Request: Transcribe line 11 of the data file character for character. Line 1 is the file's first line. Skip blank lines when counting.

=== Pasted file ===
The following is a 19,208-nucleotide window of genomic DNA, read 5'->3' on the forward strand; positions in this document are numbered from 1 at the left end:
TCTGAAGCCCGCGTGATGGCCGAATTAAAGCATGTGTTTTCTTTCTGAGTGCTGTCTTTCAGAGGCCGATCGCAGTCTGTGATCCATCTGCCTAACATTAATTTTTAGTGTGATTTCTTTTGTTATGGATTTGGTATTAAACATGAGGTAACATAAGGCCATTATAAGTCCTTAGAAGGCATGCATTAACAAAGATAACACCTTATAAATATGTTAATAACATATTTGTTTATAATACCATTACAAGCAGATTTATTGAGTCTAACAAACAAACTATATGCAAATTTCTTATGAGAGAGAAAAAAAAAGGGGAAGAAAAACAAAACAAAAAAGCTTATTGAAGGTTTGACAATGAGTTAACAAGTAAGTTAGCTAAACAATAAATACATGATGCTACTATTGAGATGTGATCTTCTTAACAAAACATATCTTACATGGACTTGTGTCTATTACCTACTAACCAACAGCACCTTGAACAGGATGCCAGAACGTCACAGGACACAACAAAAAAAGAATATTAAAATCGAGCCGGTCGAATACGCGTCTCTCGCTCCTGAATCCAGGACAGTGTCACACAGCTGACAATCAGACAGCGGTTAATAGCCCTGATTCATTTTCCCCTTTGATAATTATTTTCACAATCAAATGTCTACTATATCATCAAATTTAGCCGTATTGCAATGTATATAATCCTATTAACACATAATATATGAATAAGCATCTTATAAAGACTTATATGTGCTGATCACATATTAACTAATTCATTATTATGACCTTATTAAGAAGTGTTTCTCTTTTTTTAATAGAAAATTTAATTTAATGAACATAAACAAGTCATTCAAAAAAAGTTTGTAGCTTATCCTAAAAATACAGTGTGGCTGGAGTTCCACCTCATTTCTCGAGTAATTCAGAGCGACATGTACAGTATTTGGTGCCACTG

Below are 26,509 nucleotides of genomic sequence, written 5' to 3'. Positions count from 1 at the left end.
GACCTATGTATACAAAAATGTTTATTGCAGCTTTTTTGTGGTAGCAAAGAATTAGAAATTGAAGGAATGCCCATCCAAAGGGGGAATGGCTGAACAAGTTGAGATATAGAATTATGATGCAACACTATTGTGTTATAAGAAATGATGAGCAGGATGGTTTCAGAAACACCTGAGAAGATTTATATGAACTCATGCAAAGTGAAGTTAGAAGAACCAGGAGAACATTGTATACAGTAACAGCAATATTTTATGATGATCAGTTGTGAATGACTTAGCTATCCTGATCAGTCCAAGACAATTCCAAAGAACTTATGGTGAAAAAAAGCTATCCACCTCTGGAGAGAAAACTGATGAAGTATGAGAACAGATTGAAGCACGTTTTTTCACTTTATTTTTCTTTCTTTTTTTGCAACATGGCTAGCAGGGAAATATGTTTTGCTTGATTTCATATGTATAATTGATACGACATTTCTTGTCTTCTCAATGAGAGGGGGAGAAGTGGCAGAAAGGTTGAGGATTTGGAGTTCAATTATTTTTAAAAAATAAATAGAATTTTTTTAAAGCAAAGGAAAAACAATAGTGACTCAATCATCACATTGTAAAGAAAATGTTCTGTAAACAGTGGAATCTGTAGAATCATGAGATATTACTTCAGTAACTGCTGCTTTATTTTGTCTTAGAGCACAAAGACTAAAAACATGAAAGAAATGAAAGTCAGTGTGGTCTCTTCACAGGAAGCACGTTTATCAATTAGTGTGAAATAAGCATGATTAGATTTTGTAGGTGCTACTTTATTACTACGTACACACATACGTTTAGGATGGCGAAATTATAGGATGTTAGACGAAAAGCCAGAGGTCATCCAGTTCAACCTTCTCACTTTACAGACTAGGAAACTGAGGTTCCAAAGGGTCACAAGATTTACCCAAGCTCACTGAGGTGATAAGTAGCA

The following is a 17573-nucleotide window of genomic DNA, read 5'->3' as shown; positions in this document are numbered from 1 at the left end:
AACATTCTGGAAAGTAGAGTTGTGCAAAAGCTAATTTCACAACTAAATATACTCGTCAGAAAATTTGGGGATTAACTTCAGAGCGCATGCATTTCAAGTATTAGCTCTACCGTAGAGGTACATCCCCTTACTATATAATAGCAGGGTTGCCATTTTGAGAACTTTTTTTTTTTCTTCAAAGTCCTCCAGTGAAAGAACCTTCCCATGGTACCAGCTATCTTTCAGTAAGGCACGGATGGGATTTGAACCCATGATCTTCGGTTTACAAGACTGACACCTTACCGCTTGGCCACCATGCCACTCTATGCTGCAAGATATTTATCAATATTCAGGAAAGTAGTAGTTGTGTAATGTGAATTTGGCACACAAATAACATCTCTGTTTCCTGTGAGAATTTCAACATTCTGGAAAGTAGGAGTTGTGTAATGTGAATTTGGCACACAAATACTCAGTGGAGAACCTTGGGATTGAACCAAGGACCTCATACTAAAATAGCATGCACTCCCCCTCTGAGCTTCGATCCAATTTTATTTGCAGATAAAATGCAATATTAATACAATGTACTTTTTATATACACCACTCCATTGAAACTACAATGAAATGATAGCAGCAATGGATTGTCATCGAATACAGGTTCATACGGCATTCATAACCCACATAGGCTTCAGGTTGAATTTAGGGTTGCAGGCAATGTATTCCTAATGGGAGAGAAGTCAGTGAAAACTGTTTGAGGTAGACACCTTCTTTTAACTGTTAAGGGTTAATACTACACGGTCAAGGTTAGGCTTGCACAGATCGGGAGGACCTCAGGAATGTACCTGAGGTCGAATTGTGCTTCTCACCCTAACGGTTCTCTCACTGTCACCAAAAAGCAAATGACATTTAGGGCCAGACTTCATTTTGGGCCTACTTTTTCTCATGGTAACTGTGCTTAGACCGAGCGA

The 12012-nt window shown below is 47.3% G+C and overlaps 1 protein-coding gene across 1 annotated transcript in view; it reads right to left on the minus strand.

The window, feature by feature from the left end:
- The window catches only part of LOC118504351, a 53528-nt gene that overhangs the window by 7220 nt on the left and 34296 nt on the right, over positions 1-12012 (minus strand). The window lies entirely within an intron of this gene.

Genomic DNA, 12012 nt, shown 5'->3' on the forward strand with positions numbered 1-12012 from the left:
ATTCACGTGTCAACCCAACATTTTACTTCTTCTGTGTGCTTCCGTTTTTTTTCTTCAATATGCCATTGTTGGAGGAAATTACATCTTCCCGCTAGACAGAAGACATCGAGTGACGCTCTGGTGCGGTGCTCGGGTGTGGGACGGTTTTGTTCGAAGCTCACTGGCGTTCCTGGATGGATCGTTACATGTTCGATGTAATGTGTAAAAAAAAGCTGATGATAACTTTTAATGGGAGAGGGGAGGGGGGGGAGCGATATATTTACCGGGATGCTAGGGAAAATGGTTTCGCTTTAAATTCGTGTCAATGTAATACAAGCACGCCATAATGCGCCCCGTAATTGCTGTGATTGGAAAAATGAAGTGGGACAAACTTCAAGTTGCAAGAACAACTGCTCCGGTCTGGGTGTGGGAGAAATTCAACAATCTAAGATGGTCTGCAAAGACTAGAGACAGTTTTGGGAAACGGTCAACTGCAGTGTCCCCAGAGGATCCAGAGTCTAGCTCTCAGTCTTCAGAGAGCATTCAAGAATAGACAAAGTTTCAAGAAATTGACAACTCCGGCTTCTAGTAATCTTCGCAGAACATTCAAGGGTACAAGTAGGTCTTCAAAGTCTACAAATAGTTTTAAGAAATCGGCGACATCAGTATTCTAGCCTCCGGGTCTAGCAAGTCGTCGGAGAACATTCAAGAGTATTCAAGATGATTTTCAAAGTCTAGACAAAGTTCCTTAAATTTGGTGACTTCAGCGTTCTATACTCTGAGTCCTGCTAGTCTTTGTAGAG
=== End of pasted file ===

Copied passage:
ATTCACGTGTCAACCCAACATTTTACTTCTTCTGTGTGCTTCCGTTTTTTTTCTTCAATATGCCATTGTTGGAGGAAATTACATCTTCCCGCTAGACAGAAGACATCGAGTGACGCTCTGGTGCGGTGCTCGGGTGTGGGACGGTTTTGTTCGAAGCTCACTGGCGTTCCTGGATGGATCGTTACATGTTCGATGTAATGTGTAAAAAAAAGCTGATGATAACTTTTAATGGGAGAGGGGAGGGGGGGGAGCGATATATTTACCGGGATGCTAGGGAAAATGGTTTCGCTTTAAATTCGTGTCAATGTAATACAAGCACGCCATAATGCGCCCCGTAATTGCTGTGATTGGAAAAATGAAGTGGGACAAACTTCAAGTTGCAAGAACAACTGCTCCGGTCTGGGTGTGGGAGAAATTCAACAATCTAAGATGGTCTGCAAAGACTAGAGACAGTTTTGGGAAACGGTCAACTGCAGTGTCCCCAGAGGATCCAGAGTCTAGCTCTCAGTCTTCAGAGAGCATTCAAGAATAGACAAAGTTTCAAGAAATTGACAACTCCGGCTTCTAGTAATCTTCGCAGAACATTCAAGGGTACAAGTAGGTCTTCAAAGTCTACAAATAGTTTTAAGAAATCGGCGACATCAGTATTCTAGCCTCCGGGTCTAGCAAGTCGTCGGAGAACATTCAAGAGTATTCAAGATGATTTTCAAAGTCTAGACAAAGTTCCTTAAATTTGGTGACTTCAGCGTTCTATACTCTGAGTCCTGCTAGTCTTTGTAGAG